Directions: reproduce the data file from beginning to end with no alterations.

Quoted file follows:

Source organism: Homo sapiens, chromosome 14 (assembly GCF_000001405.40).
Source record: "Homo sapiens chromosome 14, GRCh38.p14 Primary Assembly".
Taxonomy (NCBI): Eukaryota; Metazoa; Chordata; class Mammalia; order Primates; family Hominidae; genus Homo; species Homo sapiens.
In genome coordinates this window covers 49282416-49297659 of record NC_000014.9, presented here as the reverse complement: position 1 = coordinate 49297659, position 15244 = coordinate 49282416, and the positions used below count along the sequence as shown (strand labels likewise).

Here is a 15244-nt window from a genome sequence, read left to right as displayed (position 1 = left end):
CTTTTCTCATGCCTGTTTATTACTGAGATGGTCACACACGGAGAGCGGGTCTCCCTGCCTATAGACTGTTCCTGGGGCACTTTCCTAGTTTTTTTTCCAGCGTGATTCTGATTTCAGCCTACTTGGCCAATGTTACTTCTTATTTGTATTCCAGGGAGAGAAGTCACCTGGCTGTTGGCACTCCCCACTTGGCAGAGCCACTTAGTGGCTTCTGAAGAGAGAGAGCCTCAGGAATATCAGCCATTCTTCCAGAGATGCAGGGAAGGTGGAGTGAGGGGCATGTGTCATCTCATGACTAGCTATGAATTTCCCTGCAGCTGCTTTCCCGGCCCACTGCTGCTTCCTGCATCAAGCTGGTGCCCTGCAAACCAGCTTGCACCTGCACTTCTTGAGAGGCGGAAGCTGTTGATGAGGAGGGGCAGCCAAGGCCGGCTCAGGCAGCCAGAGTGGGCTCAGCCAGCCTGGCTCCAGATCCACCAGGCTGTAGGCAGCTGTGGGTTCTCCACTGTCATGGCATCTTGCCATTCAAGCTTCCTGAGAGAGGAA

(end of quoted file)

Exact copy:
Source organism: Homo sapiens, chromosome 14 (assembly GCF_000001405.40).
Source record: "Homo sapiens chromosome 14, GRCh38.p14 Primary Assembly".
Taxonomy (NCBI): Eukaryota; Metazoa; Chordata; class Mammalia; order Primates; family Hominidae; genus Homo; species Homo sapiens.
In genome coordinates this window covers 49282416-49297659 of record NC_000014.9, presented here as the reverse complement: position 1 = coordinate 49297659, position 15244 = coordinate 49282416, and the positions used below count along the sequence as shown (strand labels likewise).

Here is a 15244-nt window from a genome sequence, read left to right as displayed (position 1 = left end):
CTTTTCTCATGCCTGTTTATTACTGAGATGGTCACACACGGAGAGCGGGTCTCCCTGCCTATAGACTGTTCCTGGGGCACTTTCCTAGTTTTTTTTCCAGCGTGATTCTGATTTCAGCCTACTTGGCCAATGTTACTTCTTATTTGTATTCCAGGGAGAGAAGTCACCTGGCTGTTGGCACTCCCCACTTGGCAGAGCCACTTAGTGGCTTCTGAAGAGAGAGAGCCTCAGGAATATCAGCCATTCTTCCAGAGATGCAGGGAAGGTGGAGTGAGGGGCATGTGTCATCTCATGACTAGCTATGAATTTCCCTGCAGCTGCTTTCCCGGCCCACTGCTGCTTCCTGCATCAAGCTGGTGCCCTGCAAACCAGCTTGCACCTGCACTTCTTGAGAGGCGGAAGCTGTTGATGAGGAGGGGCAGCCAAGGCCGGCTCAGGCAGCCAGAGTGGGCTCAGCCAGCCTGGCTCCAGATCCACCAGGCTGTAGGCAGCTGTGGGTTCTCCACTGTCATGGCATCTTGCCATTCAAGCTTCCTGAGAGAGGAA